The iron-binding protein ferritin is expressed in cells of the osteoblastic lineage in vitro and in vivo

M. Spanner, K. Weber, B. Lanske, A. Ihbe, H. Siggelkow, H. Schütze, M. J. Atkinson

Research output: Contribution to journalArticlepeer-review

16 Scopus citations

Abstract

Ferritin, a metal-binding protein responsible for maintaining the bioavailability of iron, has been demonstrated in cells of the osteoblastic lineage. Messenger RNAs encoding the light and heavy chain subunits of ferritin were detected in ROS 17 2.8, ROS 25 1, and UMR106 rat osteosarcoma cell lines, in fetal rat calvaria, and in primary cultures of rat calvarial osteoblast-like cells. In vivo, the expression of ferritin light-chain mRNA was observed in both active osteoblasts and in osteocytes. A 450-kD iron-binding protein was immunoprecipitated from ROS 17 2.8 cells by an antiferritin antiserum. This protein comigrated with native ferritin, and could be dissociated into subunits comigrating with ferritin light and heavy chains. Addition of extracellular Fe59-transferrin to cultures of ROS 17 2.8 cells resulted in the sequestration of the iron in intracellular ferritin. These observations demonstrate that cells of the osteoblastic lineage possess a functional ferritin-based iron uptake and storage system capable of regulating metal homeostasis in bone.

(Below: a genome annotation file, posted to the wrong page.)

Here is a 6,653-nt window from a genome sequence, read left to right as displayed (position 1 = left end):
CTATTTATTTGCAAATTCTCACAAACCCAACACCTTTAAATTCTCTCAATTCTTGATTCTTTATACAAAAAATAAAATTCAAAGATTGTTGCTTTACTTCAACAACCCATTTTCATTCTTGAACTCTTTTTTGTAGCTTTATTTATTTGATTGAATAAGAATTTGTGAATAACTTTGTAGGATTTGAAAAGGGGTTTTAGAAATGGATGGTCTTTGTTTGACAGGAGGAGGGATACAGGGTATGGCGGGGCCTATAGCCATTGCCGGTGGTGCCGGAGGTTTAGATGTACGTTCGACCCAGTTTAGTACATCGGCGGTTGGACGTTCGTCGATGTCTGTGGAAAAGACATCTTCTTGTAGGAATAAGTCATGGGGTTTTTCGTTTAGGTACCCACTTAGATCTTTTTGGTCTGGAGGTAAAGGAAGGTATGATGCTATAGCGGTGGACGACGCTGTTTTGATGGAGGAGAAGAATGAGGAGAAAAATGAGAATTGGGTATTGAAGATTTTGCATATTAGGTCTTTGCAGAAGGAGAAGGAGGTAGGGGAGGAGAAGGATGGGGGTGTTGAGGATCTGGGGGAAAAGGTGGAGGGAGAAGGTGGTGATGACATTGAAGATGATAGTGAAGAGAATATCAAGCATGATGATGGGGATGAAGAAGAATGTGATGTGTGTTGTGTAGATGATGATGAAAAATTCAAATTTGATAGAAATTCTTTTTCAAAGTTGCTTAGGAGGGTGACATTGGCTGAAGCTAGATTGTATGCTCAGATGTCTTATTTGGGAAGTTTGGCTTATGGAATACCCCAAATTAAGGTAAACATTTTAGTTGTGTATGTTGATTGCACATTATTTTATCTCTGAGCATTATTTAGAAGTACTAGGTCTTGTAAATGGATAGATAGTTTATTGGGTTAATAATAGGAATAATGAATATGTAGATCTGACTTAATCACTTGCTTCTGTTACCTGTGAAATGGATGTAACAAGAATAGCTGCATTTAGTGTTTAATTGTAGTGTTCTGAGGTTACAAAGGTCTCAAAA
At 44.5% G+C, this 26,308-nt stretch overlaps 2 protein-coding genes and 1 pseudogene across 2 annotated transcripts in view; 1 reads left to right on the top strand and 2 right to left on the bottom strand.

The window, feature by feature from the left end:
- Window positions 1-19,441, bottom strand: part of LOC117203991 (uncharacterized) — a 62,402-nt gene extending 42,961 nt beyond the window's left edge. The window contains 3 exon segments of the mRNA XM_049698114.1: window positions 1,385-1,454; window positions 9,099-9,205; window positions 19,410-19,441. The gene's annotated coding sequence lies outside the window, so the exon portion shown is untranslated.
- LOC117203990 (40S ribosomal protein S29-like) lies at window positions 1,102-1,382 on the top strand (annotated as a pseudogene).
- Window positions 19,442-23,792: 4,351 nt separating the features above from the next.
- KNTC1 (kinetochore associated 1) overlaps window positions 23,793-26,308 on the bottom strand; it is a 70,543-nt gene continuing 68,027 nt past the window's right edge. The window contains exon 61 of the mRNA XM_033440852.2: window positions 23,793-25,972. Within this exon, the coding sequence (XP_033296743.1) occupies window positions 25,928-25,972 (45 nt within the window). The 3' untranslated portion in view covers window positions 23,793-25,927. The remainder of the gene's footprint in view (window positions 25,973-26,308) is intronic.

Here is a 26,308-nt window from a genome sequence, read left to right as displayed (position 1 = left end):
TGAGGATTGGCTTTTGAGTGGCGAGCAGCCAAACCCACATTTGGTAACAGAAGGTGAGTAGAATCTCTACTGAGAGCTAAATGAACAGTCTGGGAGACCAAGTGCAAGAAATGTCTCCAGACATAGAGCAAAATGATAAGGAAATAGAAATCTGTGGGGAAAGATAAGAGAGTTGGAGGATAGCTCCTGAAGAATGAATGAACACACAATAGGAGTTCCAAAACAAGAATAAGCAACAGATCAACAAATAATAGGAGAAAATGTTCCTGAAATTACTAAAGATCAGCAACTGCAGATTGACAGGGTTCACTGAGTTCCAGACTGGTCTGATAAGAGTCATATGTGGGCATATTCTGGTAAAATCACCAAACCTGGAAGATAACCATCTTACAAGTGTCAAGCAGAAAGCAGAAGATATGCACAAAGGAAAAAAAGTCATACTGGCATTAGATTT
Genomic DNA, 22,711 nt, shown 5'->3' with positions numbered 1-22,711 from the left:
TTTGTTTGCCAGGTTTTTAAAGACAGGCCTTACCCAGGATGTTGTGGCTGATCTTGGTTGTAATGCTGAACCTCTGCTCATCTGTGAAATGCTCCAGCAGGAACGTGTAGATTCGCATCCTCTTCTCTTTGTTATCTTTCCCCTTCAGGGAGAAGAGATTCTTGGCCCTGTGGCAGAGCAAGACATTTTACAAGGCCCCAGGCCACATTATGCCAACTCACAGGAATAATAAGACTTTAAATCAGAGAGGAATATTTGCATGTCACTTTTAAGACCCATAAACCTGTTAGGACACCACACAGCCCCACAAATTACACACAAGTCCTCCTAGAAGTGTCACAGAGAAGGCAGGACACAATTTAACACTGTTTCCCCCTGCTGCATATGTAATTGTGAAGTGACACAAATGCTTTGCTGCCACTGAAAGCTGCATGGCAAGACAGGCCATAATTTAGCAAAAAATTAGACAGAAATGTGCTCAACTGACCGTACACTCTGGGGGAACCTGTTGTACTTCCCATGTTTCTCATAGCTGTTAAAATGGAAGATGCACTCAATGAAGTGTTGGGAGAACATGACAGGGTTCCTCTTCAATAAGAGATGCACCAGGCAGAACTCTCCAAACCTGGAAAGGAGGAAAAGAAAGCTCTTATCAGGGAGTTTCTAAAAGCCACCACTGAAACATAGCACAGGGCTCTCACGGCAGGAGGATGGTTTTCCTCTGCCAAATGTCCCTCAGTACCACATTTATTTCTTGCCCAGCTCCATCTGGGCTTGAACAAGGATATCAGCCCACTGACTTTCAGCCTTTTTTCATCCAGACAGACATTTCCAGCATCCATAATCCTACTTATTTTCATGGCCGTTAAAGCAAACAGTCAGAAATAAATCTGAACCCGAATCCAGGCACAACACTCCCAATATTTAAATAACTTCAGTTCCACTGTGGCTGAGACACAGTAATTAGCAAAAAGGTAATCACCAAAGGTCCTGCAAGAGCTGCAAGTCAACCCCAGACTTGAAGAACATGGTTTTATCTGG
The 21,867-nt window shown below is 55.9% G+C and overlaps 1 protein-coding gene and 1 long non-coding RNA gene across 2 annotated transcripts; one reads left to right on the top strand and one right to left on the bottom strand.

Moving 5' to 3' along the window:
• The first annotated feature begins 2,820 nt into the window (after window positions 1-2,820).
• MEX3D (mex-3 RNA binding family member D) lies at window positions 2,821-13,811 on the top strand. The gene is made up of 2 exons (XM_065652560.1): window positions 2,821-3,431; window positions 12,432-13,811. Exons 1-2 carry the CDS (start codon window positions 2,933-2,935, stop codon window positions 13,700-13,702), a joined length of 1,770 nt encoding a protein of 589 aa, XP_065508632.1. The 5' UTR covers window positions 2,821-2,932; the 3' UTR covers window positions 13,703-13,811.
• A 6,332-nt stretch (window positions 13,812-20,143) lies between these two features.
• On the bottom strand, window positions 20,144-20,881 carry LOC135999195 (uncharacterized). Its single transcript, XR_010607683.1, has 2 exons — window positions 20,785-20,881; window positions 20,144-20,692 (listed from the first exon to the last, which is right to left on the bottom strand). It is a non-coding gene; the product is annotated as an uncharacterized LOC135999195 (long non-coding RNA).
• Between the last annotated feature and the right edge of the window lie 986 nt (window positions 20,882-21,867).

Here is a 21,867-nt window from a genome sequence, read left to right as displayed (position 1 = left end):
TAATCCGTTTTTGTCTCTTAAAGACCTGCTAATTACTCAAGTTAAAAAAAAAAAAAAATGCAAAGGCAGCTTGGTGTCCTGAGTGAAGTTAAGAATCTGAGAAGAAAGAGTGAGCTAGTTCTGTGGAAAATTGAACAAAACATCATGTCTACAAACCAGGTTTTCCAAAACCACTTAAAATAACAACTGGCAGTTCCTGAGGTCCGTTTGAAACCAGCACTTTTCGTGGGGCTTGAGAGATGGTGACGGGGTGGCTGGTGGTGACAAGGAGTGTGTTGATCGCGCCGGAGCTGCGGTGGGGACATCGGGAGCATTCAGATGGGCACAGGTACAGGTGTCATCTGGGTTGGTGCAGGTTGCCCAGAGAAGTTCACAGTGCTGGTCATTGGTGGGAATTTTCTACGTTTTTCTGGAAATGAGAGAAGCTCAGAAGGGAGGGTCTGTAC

Original languageEnglish
Pages (from-to)161-165
Number of pages5
JournalBone
Volume17
Issue number2
DOIs
StatePublished - Aug 1995
Externally publishedYes

Keywords

  • Ferritin
  • In situ hybridization
  • Iron storage
  • Metal binding
  • Osteoblast
  • Osteosarcoma

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